Diane Travis will compete in the USAT National Duathlon April 7.
| By Doris Bloodsworth |
Diane Travis runs like she lives – with purpose and passion.
It’s how she trains every day, not just for one sport, but for two, becoming a world champion duathlete, a demanding sport that requires running, cycling and running again without a break.
On March 11, she took first place at the Las Olas Duathlon in Fort Lauderdale, where she placed first for women over 40. At 64, she took 4th place overall against women more than half her age.
It’s how she has built one successful career after another, from her days as an executive at Johnson & Johnson to an innovator in the telecom business to a savvy realtor, first at Stirling Sotheby’s International Realty before founding her own agency on one of Clermont’s highest points.
It’s how she ran a successful campaign for city council in 2014.
It’s also how she has become a passionate advocate for bicycle safety, leading the annual Ride of Silence, part of an international tradition to honor those who were killed while riding bicycles on public roads.
Her family says Travis was competitive from an early age in Chicago, where she was a standout player on her high-school’s state championship volleyball team.
Travis graduated from Governor’s State University and took up racquetball, becoming a city champion.
As her career soared, she married and divorced and lived in Texas and Minnesota before moving to Central Florida. She discovered Clermont and moved here in 1989.
“I fell in love with the beautiful lakes and hills and with the people,” Travis said.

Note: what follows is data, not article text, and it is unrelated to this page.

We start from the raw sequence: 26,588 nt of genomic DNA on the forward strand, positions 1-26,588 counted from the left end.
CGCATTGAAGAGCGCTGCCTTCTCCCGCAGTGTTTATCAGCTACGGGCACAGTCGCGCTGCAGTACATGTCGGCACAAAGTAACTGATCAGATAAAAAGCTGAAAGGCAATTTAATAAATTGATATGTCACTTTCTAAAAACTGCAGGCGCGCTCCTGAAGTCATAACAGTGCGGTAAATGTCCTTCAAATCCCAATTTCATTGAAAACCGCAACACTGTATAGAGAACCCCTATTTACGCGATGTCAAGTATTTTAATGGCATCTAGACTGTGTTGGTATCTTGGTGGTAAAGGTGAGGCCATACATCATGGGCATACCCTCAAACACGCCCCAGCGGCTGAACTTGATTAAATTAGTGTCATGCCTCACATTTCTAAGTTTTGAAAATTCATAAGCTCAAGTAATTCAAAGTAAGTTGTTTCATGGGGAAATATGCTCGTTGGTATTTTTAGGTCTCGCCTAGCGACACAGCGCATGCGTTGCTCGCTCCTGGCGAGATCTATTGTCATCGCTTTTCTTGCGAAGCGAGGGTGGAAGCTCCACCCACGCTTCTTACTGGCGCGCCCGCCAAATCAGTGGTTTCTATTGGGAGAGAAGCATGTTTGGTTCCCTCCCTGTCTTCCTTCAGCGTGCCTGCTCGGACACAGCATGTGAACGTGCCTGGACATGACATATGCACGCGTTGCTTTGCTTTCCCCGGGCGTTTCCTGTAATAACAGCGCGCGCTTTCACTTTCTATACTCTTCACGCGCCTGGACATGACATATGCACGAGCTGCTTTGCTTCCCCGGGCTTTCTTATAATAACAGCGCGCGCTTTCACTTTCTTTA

It was the perfect place for her to train in her newest sport, duathlons. It was through racing that she met and fell in love with Harry Nickell, known for his big smile and his unofficial title of “ambassador for bicycling and triathlons.”
The happy couple became engaged and moved into their dream home at Blue Springs Reserve. He worked as a construction project manager, while she sold real estate. They trained together. He competed in triathlons, while she ran in the companion duathlons.
“We just did everything together,” Travis said.
In 2010, Travis went to their cabin in North Carolina to prepare for Thanksgiving while Nickell stayed behind to ride in Clermont’s Horrible Hundred bicycle ride. He planned to bring their two dogs up to the cabin as soon as the race was over.
But he never made it.
As Nickell rode on the shoulder of Highway 27, an 84-year-old driver struck and killed him. Travis had not even unpacked her suitcase before learning of the news. As she opened her luggage to find something to wear home, she found a card from Harry.
“I just want you to know that I really love you, and I can’t wait to see you with the dogs on Tuesday,” he had written.
At Waterfront Park, where the couple had spent so many happy hours, Travis donated a polished granite bench to memorialize Nickell. It is the start and finish point for the Ride of Silence.
Since the tragedy, Travis has become one of the state’s leading voices for bicycle safety. She was asked to be the keynote speaker and to hand out awards at Bike Florida’s annual conference.
Other milestones since then include winning a gold medal in the USA Duathlon and a silver in the world competition. She was honored as a Grand Masters Duathlon Athlete of the Year finalist. She also ran and won a seat on the city council.
And so, as she rides her bicycle or runs through the trails and hills of Clermont, attends grand openings or cheers on her team of realtors, people are bound to see a certain intensity and passion. It’s the rare kind that only comes from a lifetime sharpened by tremendous success and tremendous loss. It’s the kind that makes world champions.